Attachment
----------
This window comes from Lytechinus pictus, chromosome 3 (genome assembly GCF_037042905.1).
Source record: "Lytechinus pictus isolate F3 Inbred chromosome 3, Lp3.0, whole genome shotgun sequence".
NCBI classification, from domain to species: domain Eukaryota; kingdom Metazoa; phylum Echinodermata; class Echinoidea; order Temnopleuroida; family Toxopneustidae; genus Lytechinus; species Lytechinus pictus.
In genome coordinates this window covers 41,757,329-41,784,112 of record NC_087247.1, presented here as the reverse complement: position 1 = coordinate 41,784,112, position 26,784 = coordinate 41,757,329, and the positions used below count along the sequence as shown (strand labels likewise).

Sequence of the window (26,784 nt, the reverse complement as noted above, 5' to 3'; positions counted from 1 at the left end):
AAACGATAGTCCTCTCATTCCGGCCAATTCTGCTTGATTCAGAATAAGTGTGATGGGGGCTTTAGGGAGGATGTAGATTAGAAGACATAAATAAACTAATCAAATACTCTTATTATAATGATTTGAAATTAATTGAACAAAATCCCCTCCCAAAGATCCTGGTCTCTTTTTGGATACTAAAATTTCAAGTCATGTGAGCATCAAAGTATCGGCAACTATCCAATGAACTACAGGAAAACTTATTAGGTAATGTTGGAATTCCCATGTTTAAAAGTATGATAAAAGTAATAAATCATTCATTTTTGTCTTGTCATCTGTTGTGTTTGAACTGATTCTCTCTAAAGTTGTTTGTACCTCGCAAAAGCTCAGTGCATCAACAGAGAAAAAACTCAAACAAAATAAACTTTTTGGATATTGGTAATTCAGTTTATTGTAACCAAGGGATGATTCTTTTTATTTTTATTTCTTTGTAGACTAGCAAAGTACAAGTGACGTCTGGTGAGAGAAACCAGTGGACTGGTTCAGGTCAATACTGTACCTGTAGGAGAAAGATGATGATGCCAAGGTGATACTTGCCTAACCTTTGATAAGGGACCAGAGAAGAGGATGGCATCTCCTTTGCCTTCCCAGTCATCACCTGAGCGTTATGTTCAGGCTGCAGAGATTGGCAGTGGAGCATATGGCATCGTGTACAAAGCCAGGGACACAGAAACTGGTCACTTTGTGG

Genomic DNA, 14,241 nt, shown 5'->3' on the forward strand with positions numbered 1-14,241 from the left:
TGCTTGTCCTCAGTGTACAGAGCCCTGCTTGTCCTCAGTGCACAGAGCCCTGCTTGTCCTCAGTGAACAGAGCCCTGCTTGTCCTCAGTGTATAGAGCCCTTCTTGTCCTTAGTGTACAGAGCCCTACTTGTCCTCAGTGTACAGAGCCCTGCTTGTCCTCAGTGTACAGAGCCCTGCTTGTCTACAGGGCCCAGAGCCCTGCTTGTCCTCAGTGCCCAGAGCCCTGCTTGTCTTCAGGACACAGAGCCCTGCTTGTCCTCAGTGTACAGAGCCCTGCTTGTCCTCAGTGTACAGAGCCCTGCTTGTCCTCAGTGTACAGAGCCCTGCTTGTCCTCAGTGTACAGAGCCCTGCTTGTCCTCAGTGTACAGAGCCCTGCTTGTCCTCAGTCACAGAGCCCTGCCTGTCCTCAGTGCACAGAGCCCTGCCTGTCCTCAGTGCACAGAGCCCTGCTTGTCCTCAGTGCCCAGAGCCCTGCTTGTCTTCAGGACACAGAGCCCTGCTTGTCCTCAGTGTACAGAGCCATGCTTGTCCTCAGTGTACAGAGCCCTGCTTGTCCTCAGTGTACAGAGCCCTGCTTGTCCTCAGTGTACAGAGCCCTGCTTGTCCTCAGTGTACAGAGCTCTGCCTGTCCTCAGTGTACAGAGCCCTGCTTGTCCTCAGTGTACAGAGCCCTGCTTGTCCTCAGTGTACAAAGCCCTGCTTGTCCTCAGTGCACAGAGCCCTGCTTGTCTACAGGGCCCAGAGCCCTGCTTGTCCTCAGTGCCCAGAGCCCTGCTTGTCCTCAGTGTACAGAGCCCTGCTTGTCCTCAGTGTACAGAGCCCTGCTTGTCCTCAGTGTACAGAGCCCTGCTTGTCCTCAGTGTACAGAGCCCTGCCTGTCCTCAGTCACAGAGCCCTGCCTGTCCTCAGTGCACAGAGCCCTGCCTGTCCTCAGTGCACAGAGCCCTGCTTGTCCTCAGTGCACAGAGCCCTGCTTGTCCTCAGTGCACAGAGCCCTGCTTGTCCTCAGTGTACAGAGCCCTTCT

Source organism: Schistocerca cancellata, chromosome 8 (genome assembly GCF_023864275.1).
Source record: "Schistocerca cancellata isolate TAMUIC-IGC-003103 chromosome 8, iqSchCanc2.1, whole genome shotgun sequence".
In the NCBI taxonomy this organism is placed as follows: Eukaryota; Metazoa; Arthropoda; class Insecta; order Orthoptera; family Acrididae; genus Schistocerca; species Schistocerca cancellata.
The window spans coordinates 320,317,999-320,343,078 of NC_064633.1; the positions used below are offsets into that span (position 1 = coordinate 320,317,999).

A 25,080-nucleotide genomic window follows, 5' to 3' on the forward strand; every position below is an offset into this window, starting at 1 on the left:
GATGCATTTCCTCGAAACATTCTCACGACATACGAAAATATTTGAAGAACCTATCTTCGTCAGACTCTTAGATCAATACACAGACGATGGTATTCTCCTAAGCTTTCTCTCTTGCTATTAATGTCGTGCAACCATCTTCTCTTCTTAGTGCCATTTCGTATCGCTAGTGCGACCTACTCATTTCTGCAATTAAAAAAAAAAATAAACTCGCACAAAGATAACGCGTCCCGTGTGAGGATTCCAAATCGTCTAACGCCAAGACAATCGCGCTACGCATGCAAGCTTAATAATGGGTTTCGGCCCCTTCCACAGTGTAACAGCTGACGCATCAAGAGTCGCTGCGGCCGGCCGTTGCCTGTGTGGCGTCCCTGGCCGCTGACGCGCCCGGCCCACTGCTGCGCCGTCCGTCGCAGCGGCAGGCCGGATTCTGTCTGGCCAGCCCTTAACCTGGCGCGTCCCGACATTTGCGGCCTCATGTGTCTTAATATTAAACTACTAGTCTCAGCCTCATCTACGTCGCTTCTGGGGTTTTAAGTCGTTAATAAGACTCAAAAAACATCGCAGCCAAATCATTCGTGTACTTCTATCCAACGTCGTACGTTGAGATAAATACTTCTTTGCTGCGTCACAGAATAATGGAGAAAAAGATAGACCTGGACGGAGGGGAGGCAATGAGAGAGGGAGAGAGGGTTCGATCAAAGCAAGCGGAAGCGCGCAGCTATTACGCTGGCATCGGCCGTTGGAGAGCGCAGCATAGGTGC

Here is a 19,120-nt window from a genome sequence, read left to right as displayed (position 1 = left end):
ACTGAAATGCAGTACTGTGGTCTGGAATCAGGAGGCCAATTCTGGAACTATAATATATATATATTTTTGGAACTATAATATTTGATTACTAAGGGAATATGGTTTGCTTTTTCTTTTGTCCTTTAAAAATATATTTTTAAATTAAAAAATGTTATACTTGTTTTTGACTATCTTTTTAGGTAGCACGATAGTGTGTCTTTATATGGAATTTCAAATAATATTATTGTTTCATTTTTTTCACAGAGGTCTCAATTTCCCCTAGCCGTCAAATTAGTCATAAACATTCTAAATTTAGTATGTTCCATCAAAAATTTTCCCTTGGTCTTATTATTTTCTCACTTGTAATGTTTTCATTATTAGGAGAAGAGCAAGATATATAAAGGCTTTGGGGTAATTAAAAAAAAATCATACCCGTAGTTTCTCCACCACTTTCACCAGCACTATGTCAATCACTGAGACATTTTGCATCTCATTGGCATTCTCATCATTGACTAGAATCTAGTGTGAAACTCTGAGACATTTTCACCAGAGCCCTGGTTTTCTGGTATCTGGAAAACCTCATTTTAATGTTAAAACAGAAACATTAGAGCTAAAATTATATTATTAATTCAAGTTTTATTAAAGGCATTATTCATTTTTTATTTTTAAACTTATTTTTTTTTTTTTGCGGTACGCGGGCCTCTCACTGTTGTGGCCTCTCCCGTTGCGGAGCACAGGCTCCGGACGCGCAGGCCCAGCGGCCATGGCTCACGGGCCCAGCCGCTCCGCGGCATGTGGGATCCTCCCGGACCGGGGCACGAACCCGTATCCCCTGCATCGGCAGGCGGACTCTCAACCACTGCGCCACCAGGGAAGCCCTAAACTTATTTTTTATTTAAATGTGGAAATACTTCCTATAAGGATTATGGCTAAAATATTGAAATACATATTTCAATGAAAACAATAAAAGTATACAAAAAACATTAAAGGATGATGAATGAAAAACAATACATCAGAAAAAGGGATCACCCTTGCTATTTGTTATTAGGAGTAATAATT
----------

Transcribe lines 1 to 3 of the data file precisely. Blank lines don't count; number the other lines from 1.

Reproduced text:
This window comes from Lytechinus pictus, chromosome 3 (genome assembly GCF_037042905.1).
Source record: "Lytechinus pictus isolate F3 Inbred chromosome 3, Lp3.0, whole genome shotgun sequence".
NCBI classification, from domain to species: domain Eukaryota; kingdom Metazoa; phylum Echinodermata; class Echinoidea; order Temnopleuroida; family Toxopneustidae; genus Lytechinus; species Lytechinus pictus.